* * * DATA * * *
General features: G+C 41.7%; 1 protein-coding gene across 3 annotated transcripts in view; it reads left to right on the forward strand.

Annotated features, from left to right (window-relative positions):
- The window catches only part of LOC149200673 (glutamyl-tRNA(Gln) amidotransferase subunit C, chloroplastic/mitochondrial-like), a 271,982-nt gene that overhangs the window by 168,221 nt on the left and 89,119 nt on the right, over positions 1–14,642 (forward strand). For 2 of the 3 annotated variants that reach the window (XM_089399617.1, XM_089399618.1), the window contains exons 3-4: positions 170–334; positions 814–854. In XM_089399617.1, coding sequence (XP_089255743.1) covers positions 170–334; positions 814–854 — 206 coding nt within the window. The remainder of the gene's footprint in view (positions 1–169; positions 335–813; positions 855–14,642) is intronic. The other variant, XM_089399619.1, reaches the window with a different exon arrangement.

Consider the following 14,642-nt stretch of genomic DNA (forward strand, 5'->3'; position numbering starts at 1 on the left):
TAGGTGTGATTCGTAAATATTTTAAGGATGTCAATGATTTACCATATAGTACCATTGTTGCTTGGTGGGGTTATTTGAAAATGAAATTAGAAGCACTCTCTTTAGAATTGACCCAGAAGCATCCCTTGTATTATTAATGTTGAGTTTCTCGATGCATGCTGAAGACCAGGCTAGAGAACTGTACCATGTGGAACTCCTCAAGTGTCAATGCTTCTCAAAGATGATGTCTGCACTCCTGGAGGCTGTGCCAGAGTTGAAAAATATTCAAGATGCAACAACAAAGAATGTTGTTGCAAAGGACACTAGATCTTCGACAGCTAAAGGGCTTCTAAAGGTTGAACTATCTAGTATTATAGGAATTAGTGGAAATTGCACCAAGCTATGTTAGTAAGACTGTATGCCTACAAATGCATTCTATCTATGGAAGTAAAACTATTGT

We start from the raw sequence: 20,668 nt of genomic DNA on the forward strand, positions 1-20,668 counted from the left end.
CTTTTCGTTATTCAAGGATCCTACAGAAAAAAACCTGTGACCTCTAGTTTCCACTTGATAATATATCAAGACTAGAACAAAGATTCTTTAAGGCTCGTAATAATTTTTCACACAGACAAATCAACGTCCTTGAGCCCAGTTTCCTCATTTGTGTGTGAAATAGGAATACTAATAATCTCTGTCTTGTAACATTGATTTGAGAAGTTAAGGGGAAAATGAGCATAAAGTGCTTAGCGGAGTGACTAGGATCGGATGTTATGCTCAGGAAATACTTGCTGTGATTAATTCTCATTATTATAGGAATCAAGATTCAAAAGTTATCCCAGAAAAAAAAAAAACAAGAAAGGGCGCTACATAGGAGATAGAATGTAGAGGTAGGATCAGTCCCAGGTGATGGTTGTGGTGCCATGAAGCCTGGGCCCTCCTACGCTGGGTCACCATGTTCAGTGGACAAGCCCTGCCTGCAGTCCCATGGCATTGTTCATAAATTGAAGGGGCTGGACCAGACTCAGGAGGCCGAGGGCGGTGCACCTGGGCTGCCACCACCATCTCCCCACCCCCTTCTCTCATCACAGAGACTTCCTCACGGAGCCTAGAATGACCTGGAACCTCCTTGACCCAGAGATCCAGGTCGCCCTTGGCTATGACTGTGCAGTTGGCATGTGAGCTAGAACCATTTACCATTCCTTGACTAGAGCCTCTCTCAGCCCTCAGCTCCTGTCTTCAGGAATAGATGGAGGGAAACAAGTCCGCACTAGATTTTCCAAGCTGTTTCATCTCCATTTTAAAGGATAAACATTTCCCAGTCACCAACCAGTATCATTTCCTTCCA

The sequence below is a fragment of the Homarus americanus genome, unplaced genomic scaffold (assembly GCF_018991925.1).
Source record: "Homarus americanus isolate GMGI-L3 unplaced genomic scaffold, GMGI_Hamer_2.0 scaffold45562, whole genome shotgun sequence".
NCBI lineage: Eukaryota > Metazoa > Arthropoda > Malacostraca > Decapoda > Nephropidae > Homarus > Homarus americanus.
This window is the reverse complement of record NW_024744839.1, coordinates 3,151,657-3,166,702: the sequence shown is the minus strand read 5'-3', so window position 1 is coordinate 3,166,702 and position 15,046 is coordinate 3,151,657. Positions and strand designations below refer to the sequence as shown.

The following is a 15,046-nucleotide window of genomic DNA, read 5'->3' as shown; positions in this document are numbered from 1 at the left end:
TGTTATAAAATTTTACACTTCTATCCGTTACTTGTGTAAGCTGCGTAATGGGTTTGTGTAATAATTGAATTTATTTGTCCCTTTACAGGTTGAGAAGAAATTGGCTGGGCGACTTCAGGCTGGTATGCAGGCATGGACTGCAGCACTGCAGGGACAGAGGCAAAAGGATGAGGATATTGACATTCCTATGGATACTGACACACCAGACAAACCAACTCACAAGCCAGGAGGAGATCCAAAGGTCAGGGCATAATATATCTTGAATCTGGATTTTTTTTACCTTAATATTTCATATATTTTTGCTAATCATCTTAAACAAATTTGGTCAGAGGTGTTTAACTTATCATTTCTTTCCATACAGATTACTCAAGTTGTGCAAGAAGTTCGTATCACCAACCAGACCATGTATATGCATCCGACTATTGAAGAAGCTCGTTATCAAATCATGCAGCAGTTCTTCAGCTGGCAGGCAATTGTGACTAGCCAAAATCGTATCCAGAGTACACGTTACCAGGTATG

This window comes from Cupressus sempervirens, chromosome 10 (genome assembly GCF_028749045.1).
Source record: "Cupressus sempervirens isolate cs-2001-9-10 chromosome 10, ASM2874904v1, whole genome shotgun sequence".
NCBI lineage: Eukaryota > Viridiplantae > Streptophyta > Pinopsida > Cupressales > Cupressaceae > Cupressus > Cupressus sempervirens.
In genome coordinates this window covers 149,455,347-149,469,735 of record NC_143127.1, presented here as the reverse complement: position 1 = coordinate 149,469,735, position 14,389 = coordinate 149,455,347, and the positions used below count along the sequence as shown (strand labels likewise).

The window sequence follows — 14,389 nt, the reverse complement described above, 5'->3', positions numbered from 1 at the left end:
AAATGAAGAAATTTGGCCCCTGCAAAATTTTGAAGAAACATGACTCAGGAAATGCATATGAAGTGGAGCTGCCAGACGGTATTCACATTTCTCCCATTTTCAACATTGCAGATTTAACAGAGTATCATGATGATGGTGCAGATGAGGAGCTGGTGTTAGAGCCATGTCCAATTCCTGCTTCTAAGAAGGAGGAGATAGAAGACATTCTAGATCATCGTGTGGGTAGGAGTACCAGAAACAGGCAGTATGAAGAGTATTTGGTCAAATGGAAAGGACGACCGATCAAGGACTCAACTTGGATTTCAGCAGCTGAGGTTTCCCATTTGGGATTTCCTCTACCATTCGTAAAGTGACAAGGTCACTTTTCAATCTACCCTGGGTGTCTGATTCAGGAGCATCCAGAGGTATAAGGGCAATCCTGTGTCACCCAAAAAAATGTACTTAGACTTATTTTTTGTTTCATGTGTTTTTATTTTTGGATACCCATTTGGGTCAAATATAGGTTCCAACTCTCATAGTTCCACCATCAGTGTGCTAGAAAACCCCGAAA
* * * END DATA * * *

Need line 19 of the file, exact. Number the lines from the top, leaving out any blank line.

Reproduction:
AAATGAAGAAATTTGGCCCCTGCAAAATTTTGAAGAAACATGACTCAGGAAATGCATATGAAGTGGAGCTGCCAGACGGTATTCACATTTCTCCCATTTTCAACATTGCAGATTTAACAGAGTATCATGATGATGGTGCAGATGAGGAGCTGGTGTTAGAGCCATGTCCAATTCCTGCTTCTAAGAAGGAGGAGATAGAAGACATTCTAGATCATCGTGTGGGTAGGAGTACCAGAAACAGGCAGTATGAAGAGTATTTGGTCAAATGGAAAGGACGACCGATCAAGGACTCAACTTGGATTTCAGCAGCTGAGGTTTCCCATTTGGGATTTCCTCTACCATTCGTAAAGTGACAAGGTCACTTTTCAATCTACCCTGGGTGTCTGATTCAGGAGCATCCAGAGGTATAAGGGCAATCCTGTGTCACCCAAAAAAATGTACTTAGACTTATTTTTTGTTTCATGTGTTTTTATTTTTGGATACCCATTTGGGTCAAATATAGGTTCCAACTCTCATAGTTCCACCATCAGTGTGCTAGAAAACCCCGAAA